Career Advice

Pay During COVID-19: Employed Women 19% Less Likely to Ask for More Money In The Next 12 Months

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Talking about pay was a daunting task for many job seekers and employees long before the global pandemic flipped the job market upside down. With nearly 9.5 million Americans still unemployed, asking for more money can feel like an even harder subject to bring up. But as we approach 2021 Equal Pay Day, highlighting the gap between what men and women are paid in the U.S., it’s important to ensure women do not short-change themselves by not seeking the full pay raises they should be asking for and receiving. So we took a look at how employed men and women said their pay changed during the COVID-19 pandemic and whether they plan to ask for more money in the coming months. 

A new survey from Glassdoor, the worldwide leader on insights about jobs and companies, conducted online by The Harris Poll among over 1,400 employed U.S. adults revealed employed women are 19% less likely to ask for more money in the coming months than men. The survey found 48% of employed women and 59% of employed men plan to ask for a pay raise, bonus and/or cost-of-living increase in the next 12 months. Overall, more than half of U.S. employees (54%) plan to ask for a pay raise, bonus and/or cost-of-living increase in the next 12 months.

“Before the pandemic, Glassdoor research showed signs that the gender pay gap was shrinking. It was promising news after a decade of increasing momentum to break down taboos around negotiating pay that cause employees, and women in particular, to leave money on the table,” said Glassdoor Chief Economist Dr. Andrew Chamberlain. “A year into the pandemic, we’re only beginning to understand the full implications of the last year on the workplace and pay. What is clear is that the work to ensure women are equally seeking out opportunities to advance and increase their pay at the same rate as their male counterparts is not only important for womens’ individual careers, but to ensure we don’t lose ground on closing the pay gap.”

Discussing Pay is Key (Even During COVID-19)

Glassdoor experts say it’s important to engage in pay conversations today, whether in your current role or with a prospective employer, while keeping in mind the ongoing global pandemic.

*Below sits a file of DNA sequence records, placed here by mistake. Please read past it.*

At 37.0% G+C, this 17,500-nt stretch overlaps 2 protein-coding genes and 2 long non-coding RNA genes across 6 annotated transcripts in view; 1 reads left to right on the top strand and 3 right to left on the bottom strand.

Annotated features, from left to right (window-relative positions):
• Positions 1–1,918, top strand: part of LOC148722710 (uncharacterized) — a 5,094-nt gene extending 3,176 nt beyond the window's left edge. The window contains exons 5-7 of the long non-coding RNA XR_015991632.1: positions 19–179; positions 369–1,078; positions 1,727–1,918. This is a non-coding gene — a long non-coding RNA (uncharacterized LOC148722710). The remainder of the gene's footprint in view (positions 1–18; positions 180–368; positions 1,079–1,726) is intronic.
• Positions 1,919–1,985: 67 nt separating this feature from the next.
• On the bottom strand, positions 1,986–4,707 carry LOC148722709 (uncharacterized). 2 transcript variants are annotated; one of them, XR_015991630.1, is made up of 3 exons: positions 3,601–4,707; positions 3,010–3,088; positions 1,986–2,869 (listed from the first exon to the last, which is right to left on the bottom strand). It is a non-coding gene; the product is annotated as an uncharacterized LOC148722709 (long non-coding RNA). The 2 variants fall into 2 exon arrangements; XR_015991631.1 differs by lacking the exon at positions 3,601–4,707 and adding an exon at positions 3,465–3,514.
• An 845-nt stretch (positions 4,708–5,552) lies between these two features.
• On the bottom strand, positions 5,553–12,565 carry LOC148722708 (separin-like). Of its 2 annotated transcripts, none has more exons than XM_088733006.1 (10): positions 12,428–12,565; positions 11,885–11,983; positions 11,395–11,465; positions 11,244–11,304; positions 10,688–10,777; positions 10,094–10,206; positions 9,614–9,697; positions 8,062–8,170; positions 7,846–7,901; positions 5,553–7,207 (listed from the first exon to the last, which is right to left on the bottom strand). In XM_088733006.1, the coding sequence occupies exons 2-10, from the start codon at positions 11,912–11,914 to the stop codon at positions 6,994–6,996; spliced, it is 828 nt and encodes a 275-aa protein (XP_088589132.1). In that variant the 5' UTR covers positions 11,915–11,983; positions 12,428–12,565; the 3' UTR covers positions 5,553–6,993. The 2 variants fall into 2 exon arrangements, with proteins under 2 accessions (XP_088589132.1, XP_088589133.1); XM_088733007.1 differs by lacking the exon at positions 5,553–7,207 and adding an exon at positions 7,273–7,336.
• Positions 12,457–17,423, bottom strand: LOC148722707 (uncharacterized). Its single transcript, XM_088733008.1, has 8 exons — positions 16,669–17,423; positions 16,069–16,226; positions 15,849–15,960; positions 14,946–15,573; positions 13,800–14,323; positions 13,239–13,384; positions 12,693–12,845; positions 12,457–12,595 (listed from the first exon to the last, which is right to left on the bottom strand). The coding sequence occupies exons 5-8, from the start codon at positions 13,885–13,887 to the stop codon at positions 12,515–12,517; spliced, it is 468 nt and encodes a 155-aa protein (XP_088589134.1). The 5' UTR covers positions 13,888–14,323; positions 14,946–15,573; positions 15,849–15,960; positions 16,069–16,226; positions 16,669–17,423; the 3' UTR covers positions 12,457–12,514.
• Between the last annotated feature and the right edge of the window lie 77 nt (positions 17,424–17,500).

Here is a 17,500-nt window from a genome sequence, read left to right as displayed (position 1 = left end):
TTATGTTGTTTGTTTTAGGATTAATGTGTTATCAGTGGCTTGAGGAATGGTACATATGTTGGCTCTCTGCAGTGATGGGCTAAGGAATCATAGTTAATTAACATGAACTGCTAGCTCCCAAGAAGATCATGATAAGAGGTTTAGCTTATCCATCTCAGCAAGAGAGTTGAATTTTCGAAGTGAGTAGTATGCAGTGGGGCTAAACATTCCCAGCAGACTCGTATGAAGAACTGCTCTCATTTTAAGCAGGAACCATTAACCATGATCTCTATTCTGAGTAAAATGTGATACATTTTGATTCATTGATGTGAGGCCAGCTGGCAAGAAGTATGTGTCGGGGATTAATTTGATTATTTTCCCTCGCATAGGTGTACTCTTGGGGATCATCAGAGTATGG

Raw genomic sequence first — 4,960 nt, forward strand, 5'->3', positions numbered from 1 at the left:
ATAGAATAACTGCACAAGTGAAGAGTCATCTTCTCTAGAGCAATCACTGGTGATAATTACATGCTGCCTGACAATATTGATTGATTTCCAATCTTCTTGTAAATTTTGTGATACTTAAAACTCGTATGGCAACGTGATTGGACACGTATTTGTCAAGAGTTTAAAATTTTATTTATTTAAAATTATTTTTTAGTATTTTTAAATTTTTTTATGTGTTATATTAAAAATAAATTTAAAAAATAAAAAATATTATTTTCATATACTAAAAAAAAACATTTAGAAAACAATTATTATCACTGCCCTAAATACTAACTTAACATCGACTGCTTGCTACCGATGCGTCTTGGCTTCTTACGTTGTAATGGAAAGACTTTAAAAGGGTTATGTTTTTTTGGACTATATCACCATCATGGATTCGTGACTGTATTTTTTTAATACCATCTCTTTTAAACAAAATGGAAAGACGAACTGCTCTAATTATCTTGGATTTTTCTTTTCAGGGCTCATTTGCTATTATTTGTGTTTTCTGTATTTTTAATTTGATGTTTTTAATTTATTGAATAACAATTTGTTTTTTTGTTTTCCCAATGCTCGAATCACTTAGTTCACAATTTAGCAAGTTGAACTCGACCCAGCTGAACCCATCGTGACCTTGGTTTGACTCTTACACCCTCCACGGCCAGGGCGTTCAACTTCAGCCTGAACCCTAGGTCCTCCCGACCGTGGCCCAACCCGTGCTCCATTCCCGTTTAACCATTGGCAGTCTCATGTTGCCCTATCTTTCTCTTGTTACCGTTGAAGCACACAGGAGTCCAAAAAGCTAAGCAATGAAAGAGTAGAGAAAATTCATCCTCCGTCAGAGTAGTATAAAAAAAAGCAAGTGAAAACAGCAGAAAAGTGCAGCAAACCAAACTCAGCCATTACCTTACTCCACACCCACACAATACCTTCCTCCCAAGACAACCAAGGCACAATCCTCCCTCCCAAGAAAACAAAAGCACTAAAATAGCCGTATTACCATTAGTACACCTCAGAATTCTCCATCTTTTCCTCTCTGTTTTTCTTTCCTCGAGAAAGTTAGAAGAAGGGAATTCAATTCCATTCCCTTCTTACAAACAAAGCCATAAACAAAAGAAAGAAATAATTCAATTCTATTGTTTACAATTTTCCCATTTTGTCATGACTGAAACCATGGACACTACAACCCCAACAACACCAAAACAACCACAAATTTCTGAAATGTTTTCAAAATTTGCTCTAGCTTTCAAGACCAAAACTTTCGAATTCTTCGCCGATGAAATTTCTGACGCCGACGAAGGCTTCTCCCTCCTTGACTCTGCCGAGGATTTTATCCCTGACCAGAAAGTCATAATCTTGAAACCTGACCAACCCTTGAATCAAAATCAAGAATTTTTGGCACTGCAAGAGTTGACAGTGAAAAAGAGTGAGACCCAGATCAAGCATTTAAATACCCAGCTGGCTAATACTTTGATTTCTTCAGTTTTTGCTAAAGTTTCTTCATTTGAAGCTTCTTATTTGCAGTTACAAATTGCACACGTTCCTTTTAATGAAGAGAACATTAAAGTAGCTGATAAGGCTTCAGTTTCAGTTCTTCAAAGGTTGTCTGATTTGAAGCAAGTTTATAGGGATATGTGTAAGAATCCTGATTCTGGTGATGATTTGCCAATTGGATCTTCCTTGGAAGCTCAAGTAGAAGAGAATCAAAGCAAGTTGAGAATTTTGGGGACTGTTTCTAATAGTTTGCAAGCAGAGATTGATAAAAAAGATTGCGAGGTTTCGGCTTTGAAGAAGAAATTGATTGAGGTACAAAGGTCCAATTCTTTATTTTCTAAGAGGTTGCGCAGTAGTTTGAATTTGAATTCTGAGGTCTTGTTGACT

“Don’t shy away from discussing your pay during the COVID-19 pandemic. If you avoid talking about pay and miss out on opportunities to expand your earning potential now,  it can be more difficult to catch up when the economy starts to improve,” said Alison Sullivan, career expert at Glassdoor. “It is wise to be sensitive to how your current or a potential employer has weathered the pandemic when determining how and when to discuss your pay. The best way to approach any pay conversation is to be prepared with research, set realistic expectations and be clear about your needs.”

There are countless resources available for job seekers and employees when it comes to preparing for important pay conversations. Before having  your next pay conversation, make sure you’re prepared:

  • Build your case: Research is essential to an effective pay conversation. Tools like Glassdoor’s Salary Estimates and Know Your Worth personalized salary calculator paired with data on the impact you’ve brought to your role will help you identify the right pay range for your needs and build a case when talking with an employer.
  • Practice: Remember that negotiating  or asking for a pay raise is a discussion. Practice with friends and family to build confidence and practice what you want to say and how you’ll respond. Use a guide or salary script as helpful prompts you can lean on in your conversation.
  • Find your window of opportunity: Knowing when to ask is just as important as the discussion itself. Negotiating during a job offer is a common starting point. After a successful project or before an annual performance review are also opportune times to initiate a salary conversation.

Pay Perceptions During Covid-19 Survey Highlights

The new survey also found that among U.S. employees: